When Cassullo joined the Whitney's board in 1985, she was the youngest member, and since then, she has devoted much of her time to the organization. As both an officer and as a member of the museum's five acquisition committees, she participates in the decisions about which pieces of art are added to the permanent collection. Though Cassullo never met Whitney founder Gertrude Vanderbilt Whitney, she closely identifies with her vision and the mission of the museum: to support the work of living artists in America.
"I love that aspect of the museum's mission, that you can make a difference in [an artist's] life at a time when they need to be recognized," says Cassullo. "I've always been interested in things that are not tried and true. I like being on the edge, and I like being right there as things are being created."
A passion for service
One of Cassullo's greatest influences was her mother, Dorothea Leonhardt, who also was involved in volunteer work. The two were very close until her mother's death in 1985. It was her mother who encouraged her to find her passion and who supported her desire to go to Roanoke College, even though it was miles away from the family's Fort Worth home.
"She always believed in me, which was so important," Cassullo says. "She always said, 'You're a smart, bright girl, and you can do anything you want.' "
Cassullo's friends, who remember Mrs. Leonhardt by her nickname, "Mush," enjoyed her visits to Roanoke College. Amber Albini Hoye '78, a former Roanoke College roommate of Cassullo's, says, "Joanne's mother would be so proud of the person she's become. She's so confident, so driven, and one of the loveliest people I've ever met." Shortly after her mother's death, Cassullo reorganized her share of The Leonhardt Foundation to establish The Dorothea L. Leonhardt Foundation Inc., of which she now serves as president and director. The organization has been responsible for funding a number of projects, including contributing funds to endow Whitney's Independent Study Program and to establish the art professorship at Roanoke College. The foundation also has underwritten the costs of bringing artists to Roanoke's campus, as well as purchasing artwork to display throughout the College.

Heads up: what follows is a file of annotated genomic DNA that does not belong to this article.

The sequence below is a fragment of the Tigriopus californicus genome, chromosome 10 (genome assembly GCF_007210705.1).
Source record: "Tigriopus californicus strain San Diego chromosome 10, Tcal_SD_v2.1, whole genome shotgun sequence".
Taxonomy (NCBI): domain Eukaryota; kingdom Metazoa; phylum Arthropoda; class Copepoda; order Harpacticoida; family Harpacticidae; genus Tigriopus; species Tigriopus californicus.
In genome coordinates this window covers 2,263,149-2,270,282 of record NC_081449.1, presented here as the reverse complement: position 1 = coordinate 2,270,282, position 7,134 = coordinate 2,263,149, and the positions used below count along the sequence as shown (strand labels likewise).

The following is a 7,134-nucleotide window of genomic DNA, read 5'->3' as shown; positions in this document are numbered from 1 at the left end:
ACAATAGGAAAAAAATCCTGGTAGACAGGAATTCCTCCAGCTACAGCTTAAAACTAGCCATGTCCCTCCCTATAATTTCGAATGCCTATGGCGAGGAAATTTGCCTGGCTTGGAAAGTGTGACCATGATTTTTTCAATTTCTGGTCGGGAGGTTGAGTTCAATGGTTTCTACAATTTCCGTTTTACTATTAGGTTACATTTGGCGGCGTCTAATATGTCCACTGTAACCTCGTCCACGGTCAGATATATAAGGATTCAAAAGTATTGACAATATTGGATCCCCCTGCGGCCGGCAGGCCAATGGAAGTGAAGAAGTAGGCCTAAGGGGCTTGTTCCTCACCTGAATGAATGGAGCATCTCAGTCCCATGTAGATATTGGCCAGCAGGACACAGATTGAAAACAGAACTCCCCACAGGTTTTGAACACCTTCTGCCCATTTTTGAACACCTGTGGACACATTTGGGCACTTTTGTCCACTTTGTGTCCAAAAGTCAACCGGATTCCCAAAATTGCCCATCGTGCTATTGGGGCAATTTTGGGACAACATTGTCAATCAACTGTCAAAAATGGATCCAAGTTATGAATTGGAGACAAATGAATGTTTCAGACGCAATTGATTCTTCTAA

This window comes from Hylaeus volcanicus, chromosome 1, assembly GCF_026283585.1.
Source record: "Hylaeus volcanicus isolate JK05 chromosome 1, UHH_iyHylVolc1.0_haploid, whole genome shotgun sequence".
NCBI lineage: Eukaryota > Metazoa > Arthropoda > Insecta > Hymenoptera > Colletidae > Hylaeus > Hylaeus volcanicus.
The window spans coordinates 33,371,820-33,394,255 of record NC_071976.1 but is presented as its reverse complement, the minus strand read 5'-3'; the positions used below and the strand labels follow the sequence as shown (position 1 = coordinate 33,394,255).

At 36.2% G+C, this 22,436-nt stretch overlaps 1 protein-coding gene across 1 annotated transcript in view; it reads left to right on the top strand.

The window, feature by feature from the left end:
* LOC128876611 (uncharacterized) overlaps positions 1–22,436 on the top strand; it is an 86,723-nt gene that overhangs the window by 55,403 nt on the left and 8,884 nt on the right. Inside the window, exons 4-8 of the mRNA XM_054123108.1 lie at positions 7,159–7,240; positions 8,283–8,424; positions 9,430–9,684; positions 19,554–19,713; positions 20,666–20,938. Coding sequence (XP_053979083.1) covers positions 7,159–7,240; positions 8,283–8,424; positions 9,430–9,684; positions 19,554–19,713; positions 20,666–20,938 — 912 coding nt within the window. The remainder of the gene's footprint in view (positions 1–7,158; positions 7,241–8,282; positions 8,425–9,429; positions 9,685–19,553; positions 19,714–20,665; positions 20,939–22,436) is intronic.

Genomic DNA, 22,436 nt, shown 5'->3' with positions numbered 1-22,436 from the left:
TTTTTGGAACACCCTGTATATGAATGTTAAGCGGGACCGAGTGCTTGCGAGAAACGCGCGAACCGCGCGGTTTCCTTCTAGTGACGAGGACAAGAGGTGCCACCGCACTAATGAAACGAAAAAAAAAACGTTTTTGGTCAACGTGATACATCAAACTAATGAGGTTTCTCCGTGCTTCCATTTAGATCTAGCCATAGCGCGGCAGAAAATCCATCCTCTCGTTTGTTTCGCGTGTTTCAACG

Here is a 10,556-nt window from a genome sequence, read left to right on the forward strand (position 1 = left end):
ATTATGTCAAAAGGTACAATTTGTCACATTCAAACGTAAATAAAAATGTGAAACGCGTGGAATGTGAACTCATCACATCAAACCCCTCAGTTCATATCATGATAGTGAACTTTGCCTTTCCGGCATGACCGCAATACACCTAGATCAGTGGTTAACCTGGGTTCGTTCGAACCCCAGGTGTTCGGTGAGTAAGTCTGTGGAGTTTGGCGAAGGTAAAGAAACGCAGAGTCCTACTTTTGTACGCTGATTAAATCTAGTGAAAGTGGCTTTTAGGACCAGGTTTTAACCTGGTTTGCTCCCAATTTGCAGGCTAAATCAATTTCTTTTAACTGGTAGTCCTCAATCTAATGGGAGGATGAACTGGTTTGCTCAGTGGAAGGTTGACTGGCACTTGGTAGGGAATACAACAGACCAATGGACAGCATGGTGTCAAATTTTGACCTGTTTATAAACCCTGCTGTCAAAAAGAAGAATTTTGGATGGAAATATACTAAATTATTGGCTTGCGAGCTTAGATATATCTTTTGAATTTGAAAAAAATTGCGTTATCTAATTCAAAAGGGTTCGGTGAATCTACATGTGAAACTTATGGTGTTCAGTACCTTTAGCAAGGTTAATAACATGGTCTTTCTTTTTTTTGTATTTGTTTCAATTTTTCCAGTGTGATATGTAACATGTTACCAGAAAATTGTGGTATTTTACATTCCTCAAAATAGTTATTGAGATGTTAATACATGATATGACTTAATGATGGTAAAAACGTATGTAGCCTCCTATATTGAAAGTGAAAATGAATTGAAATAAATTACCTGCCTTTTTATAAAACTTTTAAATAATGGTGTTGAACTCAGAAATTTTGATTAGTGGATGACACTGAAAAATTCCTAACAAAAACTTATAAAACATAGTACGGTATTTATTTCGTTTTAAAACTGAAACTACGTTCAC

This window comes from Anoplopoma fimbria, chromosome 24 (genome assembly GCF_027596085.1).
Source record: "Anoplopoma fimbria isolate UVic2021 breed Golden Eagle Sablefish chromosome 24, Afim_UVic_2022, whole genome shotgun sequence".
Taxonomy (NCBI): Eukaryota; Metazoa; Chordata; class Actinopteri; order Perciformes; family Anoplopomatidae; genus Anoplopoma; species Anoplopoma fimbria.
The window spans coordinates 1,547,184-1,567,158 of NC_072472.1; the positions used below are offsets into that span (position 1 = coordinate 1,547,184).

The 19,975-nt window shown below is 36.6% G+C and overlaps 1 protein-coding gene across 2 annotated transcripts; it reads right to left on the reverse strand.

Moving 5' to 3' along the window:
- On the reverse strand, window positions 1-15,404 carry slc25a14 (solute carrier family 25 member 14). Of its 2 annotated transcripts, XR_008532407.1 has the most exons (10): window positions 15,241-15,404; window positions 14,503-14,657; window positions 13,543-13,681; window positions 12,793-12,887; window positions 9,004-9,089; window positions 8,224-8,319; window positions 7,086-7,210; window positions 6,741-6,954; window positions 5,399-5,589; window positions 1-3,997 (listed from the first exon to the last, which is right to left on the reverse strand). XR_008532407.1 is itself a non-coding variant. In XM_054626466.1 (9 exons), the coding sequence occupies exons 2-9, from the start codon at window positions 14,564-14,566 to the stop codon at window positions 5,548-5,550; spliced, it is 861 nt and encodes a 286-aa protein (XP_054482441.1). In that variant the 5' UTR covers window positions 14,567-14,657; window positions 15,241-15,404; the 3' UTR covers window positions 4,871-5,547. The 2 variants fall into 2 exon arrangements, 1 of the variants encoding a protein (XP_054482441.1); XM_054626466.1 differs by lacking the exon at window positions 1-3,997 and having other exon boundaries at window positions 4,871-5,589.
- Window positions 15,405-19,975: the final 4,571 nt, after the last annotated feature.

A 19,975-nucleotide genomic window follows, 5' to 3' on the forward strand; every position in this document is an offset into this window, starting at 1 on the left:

"Her contributions in art are outstanding," says Robert Wortmann '60, chairman of the Roanoke College Board of Trustees. "Her taste is so good, and people have just enjoyed the art she has brought out for Roanoke. It's opened up their eyes, and this is what you want to do with art."
Though Cassullo devotes countless hours to both the Whitney and Roanoke College, her service to the community doesn't end there. She also is a board member for Creative Time, a nonprofit organization that commissions and presents innovative art to display in public spaces. In addition, she serves on the council of Rockefeller University and the boards of the New York City Police Foundation and HELP USA (Housing Enterprises for the Less Privileged), a nonprofit organization that provides transitional housing, job training and social services for homeless people and victims of domestic violence.
Giving back to Roanoke
Cassullo's service to Roanoke College began in 1982, when she was appointed to a young alumnus position on the Board of Trustees. A lifetime member of the Roanoke College Associates, Cassullo also has served on the President's Advisory Board and the fine arts endowment committee. It was on this committee that she met a kindred spirit - the late fellow art lover Ann Weinstein, the wife of Roanoke alumnus Sidney Weinstein '42. Cassullo and Weinstein often commiserated that Roanoke students were not exposed to "real" art on the campus.
"Ann thought Joanne had wonderful taste, and I think they agreed about most things related to art - one of which was that Ann thought Roanoke College had too many bare walls, and that they should be filled with art," Sidney Weinstein says.